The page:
By Jessica Kerwin
NEW YORK — What could possibly hinder a procession of pretty girls wearing pretty clothes and walking to and fro? They stroll; they change; they repeat. But as those familiar with the behind-the-scenes circus of New York’s show week know, seamless is never as simple as it seems. Six month’s work is distilled into a 12-to-15-minute sequence responsible for simultaneously disseminating a creative vision, showcasing a brand and entertaining the world via live broadcast. For designers, who serve as the week’s directors, producers, costume designers and stars, the night before the show can be simply harrowing.
“The night before there are just all these little things that you didn’t notice,” says Daryl Kerrigan. “It’s so terrible when a mistake goes down the runway and you say, ‘Oh, why didn’t I notice that?’ You have to make sure that every little thing is under your control. Of course, things do happen, but you can at least try so you don’t have to kick yourself for sitting around and laughing it up.”
It’s unlikely any designer spends the night giggling, let alone laughing, but stress aside, some do thrive on the pre-show electricity. “The night before there are the three Cs,” says Donna Karan, “calm, crisis and creativity.” She’s not kidding. In her studio, models and seamstresses come and go, while the evening, she says, “bleeds into the morning.”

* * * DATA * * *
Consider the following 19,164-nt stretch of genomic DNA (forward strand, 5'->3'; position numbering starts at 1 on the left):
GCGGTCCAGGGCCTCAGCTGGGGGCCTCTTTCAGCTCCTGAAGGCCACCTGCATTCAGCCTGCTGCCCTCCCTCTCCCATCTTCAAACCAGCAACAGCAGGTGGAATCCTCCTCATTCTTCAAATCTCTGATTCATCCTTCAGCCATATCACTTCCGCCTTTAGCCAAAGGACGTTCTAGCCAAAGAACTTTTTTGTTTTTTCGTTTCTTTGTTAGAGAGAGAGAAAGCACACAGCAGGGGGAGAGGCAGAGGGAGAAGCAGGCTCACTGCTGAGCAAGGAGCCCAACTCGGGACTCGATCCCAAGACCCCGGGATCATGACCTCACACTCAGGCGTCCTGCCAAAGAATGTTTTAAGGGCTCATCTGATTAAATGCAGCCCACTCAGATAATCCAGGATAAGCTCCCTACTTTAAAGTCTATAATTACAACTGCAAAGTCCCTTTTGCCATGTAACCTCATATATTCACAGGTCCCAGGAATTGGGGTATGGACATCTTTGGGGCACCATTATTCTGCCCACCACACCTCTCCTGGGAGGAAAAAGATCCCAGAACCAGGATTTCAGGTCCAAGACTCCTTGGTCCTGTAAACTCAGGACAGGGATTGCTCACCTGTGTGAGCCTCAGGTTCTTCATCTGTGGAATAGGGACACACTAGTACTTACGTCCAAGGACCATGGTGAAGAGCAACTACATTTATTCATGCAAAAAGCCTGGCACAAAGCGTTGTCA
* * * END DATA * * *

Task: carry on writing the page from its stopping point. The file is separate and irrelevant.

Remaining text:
“I’m sure in some companies they plan to do a press release on Tuesday night and fittings on Wednesday,” says Patti Cohen, Karan’s executive vice president of global marketing and communications, “but we do a press release while we’re doing the music and 10 other things.” That’s why there’s always a masseuse on hand to tend to Karan’s crew.
Some on Seventh Avenue, Oscar de la Renta for example, bring in a chef for the evening. Michael Kors’s studio, on the other hand, is full of pizza, candy and chips. “I rearrange Polaroids for the 90th time, do a full music check and get lint-obsessed,” he says. “I try to eat healthy, but I always end up eating junk food.” According to other tenants of 550 Seventh Avenue, however, nothing beats the spread at Ralph Lauren, where lobster tails rise from a grand buffet — although a Lauren spokeswoman claims that the real preshow highlight is the home-made profiteroles that a retired employee brings to the design staff each season.
It’s not the time to stick to your diet, says Alice Roi. As they work through the night, the designer, her friends and her design staff break for a big family-style dinner. It calms her nerves. “We pig out,” she says, laughing. “I feel so nervous the night before the show that I just want to eat steak and creamed spinach until I can’t move. I like to divert with food.”
This season Nian Fish, creative director for the show production company KCD, will participate in not just one night-before frenzy, but 11, while producing shows on both sides of the Atlantic. She counts on Emergenc-C crystallized vitamin C and a little peace of mind to carry her through. “I go into the bathroom and lock the door and meditate,” she says. “I focus all my energy on having a good show.”